In many ways quilting can be understood as a methodological precursor to later Modernist innovations in collage and photomontage. Quilting follows a similar logic, at least in terms of the collating and reusing of a vast array of materials. Historically, quilts served as blankets in times of economic deprivation, and were made from any mismatching fabric that could be found. In this way, quilting retains a strong connection to resourcefulness and material necessity. For me conceptually as a queer artist, this connects to the idea of the quilt as an item of survival, urgency, as well as comfort and safety.
Collage is a dually destructive and creative process, which is inherently disruptive. This explains the historically strong connection to political art (for example Dada or DIY punk art). Collage involves the literal rupture of cutting with scissors or a blade, and the figurative rupture of doing violence to an image’s stability of meaning, detaching and decontextualising it, and so its power of disruption and agitation lies in this violence.
Sewing on the other hand, as Louise Bourgeois has articulated, has an inherently reparative logic: we all know a stitch in time saves nine. It is about repairing and putting things back together, which is also a metaphor for art as therapy. So my process draws on these two energies, and plays with the perceived gendered nature of these approaches. My extensive use of found and waste material and ephemera is based in a central critique of capitalism, imperialism, consumerism and ecological upheaval which has always grounded my practice conceptually.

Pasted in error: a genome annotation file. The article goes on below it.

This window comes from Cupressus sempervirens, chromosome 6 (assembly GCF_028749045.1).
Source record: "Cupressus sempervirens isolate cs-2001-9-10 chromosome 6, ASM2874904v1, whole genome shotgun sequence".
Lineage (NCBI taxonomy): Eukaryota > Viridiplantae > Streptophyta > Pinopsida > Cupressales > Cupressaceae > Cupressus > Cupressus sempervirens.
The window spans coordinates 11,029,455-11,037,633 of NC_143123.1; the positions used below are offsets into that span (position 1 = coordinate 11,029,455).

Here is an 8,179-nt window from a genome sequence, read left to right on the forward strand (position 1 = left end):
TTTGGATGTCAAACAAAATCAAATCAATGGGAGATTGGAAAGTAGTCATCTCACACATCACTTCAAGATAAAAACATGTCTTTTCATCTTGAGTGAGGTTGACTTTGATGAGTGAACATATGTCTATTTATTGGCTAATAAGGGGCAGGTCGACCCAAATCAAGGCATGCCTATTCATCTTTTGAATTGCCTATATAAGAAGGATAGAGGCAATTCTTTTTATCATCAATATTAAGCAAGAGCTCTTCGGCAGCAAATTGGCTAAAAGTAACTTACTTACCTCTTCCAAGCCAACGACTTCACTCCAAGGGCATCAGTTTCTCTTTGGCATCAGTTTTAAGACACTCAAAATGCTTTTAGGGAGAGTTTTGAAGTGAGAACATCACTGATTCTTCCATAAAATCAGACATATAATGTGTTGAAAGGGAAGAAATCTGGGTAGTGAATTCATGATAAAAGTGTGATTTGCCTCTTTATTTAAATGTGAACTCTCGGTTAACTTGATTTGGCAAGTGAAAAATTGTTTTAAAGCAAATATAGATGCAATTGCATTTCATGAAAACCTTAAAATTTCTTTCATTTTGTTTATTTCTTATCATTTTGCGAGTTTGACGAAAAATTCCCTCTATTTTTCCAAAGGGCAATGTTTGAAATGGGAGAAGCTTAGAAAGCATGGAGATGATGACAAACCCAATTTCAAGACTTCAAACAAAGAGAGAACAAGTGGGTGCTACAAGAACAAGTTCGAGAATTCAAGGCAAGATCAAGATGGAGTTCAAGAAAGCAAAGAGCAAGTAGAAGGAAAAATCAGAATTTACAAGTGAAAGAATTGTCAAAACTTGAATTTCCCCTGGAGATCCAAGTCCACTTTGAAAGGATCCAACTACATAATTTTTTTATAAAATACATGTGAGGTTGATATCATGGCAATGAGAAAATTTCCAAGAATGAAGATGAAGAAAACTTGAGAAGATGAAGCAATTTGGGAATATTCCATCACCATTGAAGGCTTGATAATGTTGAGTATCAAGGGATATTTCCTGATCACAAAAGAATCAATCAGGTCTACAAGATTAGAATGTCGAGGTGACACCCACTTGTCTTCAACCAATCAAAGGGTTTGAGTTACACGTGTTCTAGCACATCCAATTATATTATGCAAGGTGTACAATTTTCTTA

Are you always looking for things to collect and add to your collection? Have you ever found one small object that has triggered an entire work or body of work?
Yes, I am an avid collector. Even as a child, I collected things: bottle-tops, feathers, crystals, postage stamps, coins, shells, gumnuts, and small figurines. I visit thrift-shops regularly, and seek out fabric remnants wherever I can find them. I once ripped the upholstery off a water-damaged couch on a hard rubbish pile in a well-to-do neighbourhood in Sydney in broad daylight, because the beautiful floral design incorporated dragonflies – I felt it wasn’t ready for land-fill, and some of it ended up in the NGV!
Certainly, one small piece can inspire a direction in a work, but I see the work as more than the sum of its parts. There is a sense that it could incorporate anything, and in this sense, the endless process of the work is a metaphor for the rapacious logic of consumer capitalism, absorbing everything, cannibalizing, metabolising, regurgitating.
Do you work alone or do you have studio assistants?
I mostly work on pieces alone and can be dangerous if disturbed whilst in the state of production! However my partner Devon will help me with the sewing, especially when there are a thousand sequins to put on and it is a week before an exhibition opens…But he is the only one who is allowed to help. It would actually take me more time to explain to someone how to make the piece than it would to just do it myself. I find the intense labour cathartic, it is a huge transference of energy, and a slow meditation. The hand sewing, and the idea of labour imbedded in the piece is integral to the work’s articulation of emotional labour, (as seminal American artist Mike Kelley articulated in his piece ‘More Love Hours Than Can Ever be Repaid’).